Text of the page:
To shine in sales, polish your people skills

I feel that the greatest weakness of today's salespeople is that they are product-centered, not people-oriented.

The sad part is that most are unaware of this shortcoming. They spend the majority of their time on sales calls telling their prospects every physical detail about their product or service. But in reality it is your people skills that will make your product or technical knowledge pay off.

People buy not because they understand your product or service, but because they feel that you understand them. People buy emotionally. As a professional salesperson you need to be more people-oriented, not product-centered.

If you sell insurance, don't think of yourself as being in the business of selling insurance. You are in the people business. If you sell computers, you are not in the business of selling computers. You are in the people business.

It doesn't matter what your product or service is, it is ultimately your people skills that make your product or technical knowledge pay off.

Here are seven quick and easy techniques to improve your people skills. These techniques do not require any magic, personality changes or manipulation of any kind:

Smile. It is the universal sign of friendship in any language. The Chinese have a proverb: "A man who cannot smile should not open a store." Think about that. Give a smile and you will get a smile in return. Develop a genuine interest in others. When you have sincere interest, it shows. Look directly at people when they are talking to you. Let your facial expression register your interest. Ask good, open-ended questions to let people know that you are interested in what they say. Talk in terms of the other person's interests.

You will never meet anyone who doesn't have time to talk about what they want to talk about. Your time is better spent encouraging your prospect to discuss his or her interests, needs and priorities rather than launching into a discussion about yourself, your experience, your product or service or your company. Use the other person's name. Using a name builds personal rapport and shows you are listening with respect. Be careful about overusing the person's name, which is even worse than not using it. Give compliments. Everyone loves a compliment when it is genuine.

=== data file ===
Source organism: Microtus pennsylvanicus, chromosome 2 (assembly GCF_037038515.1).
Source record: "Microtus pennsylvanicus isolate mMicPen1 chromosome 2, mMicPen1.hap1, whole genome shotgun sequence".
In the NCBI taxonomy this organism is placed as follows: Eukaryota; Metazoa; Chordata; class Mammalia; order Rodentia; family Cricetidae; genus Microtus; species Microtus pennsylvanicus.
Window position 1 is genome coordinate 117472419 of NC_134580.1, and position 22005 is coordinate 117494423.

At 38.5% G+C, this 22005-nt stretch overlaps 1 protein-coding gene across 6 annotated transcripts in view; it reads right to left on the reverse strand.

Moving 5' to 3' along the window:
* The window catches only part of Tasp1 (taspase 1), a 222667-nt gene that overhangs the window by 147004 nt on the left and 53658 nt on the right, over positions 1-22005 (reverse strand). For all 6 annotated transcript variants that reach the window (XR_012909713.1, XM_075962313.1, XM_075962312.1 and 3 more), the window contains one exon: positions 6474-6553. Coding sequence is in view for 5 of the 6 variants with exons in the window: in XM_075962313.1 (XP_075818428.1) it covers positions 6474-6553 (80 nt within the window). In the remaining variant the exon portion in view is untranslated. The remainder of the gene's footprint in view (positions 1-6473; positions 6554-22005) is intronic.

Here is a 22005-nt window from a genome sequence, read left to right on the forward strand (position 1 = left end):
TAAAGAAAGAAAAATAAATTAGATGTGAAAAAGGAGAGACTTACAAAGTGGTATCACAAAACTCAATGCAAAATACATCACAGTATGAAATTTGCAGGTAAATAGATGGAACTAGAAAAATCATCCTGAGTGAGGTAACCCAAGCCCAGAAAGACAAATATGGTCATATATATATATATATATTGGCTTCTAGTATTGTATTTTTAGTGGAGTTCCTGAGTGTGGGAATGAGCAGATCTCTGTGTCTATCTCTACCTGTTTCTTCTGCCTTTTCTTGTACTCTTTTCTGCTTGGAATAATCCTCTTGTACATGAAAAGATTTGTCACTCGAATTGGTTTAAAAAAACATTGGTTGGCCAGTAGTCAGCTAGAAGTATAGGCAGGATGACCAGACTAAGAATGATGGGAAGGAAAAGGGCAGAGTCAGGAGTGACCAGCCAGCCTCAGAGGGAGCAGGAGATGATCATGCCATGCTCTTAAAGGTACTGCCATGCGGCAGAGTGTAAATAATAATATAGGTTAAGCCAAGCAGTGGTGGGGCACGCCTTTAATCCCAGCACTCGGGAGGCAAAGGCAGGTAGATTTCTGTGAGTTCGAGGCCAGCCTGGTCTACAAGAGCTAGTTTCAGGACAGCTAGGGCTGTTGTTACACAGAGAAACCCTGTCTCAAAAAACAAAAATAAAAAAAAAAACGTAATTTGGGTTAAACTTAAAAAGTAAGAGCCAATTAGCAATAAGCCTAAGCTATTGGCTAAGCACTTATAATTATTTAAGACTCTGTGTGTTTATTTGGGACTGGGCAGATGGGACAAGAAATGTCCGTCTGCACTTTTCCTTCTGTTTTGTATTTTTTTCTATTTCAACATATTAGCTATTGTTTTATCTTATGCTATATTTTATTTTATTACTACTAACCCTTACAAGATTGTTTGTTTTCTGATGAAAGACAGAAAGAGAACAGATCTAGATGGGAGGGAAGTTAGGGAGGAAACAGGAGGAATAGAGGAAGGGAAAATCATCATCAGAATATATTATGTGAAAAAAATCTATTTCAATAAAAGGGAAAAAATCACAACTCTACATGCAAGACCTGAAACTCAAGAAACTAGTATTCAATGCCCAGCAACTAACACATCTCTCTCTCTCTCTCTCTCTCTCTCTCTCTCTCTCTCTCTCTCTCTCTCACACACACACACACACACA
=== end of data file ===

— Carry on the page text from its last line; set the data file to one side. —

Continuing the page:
Make a concentrated effort to give at Least three sincere, honest compliments every single day of your life. You will be amazed at what it will do for your relationships. Listen. Listening is the greatest compliment that you can pay. When you assume the role of the listener, it relaxes the sales climate. As you listen you are demonstrating that you truly care about the other person and you are genuinely interested in what he or she has to say. Make the other person feel important. When you are sincerely impressed by something the prospect has achieved or owns, let them know it. Understand that fundamentally, every person is important and treat him or her accordingly.

There are additionally four factors that determine your success with people: Your impact. First impressions may not be fair but they are a fact of life. Your first impression to your prospect will have a strong influence on the success of your sale. Stand in front of a full-length mirror in the clothes that you would normally wear to make a sales call. Carry the same materials that you would carry on your call. How do you think your prospect will see you? Remember: You only get one chance to make a first impression.

Your sensitivity. How sensitive are you to the moods and personalities of your prospects? How well are you able to read between the lines? How well do you respond, letting your prospect know that you really do understand? Your perception. How perceptive are you to your prospect's problems and needs? Are you conveying to your prospects that you are viewing the situation through their eyes? Are you seeing the same realities that they face? Your judgment. How effective are the solutions that you offer to solve your prospect's problems or fill their needs? Have you listened, evaluated the situation accurately and offered something that is both practical and on-target? These four factors help you develop empathy. Empathy is the ability to put yourself in your prospect's shoes ... to see things through his or her eyes.

It is this empathy that makes the distinction between being people-oriented rather than product-oriented. People buy because they like you. One final point is on body language. You may be surprised that the way you sit, gesture, or hold your hands or head can be sending signals to your prospect that you don't mean to send. Your understanding of body language can help you communicate effectively and make you more perceptive of your prospect's moods. I urge you to research the many fine books that have been written on the subject and understand all there is to know about nonverbal communication. Remember, you are not in the product business, you are in the people business.


Roy Chitwood is an author, trainer and consultant in sales and sales management and is president of Max Sacks International, Seattle.